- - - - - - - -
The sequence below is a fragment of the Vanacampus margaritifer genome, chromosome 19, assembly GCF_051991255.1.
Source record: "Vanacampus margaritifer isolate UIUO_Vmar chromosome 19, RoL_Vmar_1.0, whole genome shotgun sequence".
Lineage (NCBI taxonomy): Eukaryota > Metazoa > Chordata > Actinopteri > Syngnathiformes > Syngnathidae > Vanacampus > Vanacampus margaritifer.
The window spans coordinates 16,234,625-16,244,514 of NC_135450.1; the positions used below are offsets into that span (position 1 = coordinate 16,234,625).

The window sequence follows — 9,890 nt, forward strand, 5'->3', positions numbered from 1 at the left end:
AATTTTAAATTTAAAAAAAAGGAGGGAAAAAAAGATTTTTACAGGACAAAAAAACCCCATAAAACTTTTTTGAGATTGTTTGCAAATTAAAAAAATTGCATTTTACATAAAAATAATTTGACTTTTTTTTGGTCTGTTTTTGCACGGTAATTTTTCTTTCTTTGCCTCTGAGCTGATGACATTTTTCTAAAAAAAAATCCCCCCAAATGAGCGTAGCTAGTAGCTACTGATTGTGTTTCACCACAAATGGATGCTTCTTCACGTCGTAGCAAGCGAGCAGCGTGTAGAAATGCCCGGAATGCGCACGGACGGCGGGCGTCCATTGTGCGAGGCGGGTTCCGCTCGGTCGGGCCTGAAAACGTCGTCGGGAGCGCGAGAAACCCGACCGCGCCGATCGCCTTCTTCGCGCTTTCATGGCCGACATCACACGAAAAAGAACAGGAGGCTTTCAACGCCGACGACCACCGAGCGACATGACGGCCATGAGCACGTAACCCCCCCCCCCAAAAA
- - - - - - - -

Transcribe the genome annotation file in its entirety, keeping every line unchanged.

The sequence below is a fragment of the Vanacampus margaritifer genome, chromosome 19, assembly GCF_051991255.1.
Source record: "Vanacampus margaritifer isolate UIUO_Vmar chromosome 19, RoL_Vmar_1.0, whole genome shotgun sequence".
Lineage (NCBI taxonomy): Eukaryota > Metazoa > Chordata > Actinopteri > Syngnathiformes > Syngnathidae > Vanacampus > Vanacampus margaritifer.
The window spans coordinates 16,234,625-16,244,514 of NC_135450.1; the positions used below are offsets into that span (position 1 = coordinate 16,234,625).

The window sequence follows — 9,890 nt, forward strand, 5'->3', positions numbered from 1 at the left end:
AATTTTAAATTTAAAAAAAAGGAGGGAAAAAAAGATTTTTACAGGACAAAAAAACCCCATAAAACTTTTTTGAGATTGTTTGCAAATTAAAAAAATTGCATTTTACATAAAAATAATTTGACTTTTTTTTGGTCTGTTTTTGCACGGTAATTTTTCTTTCTTTGCCTCTGAGCTGATGACATTTTTCTAAAAAAAAATCCCCCCAAATGAGCGTAGCTAGTAGCTACTGATTGTGTTTCACCACAAATGGATGCTTCTTCACGTCGTAGCAAGCGAGCAGCGTGTAGAAATGCCCGGAATGCGCACGGACGGCGGGCGTCCATTGTGCGAGGCGGGTTCCGCTCGGTCGGGCCTGAAAACGTCGTCGGGAGCGCGAGAAACCCGACCGCGCCGATCGCCTTCTTCGCGCTTTCATGGCCGACATCACACGAAAAAGAACAGGAGGCTTTCAACGCCGACGACCACCGAGCGACATGACGGCCATGAGCACGTAACCCCCCCCCCCAAAAA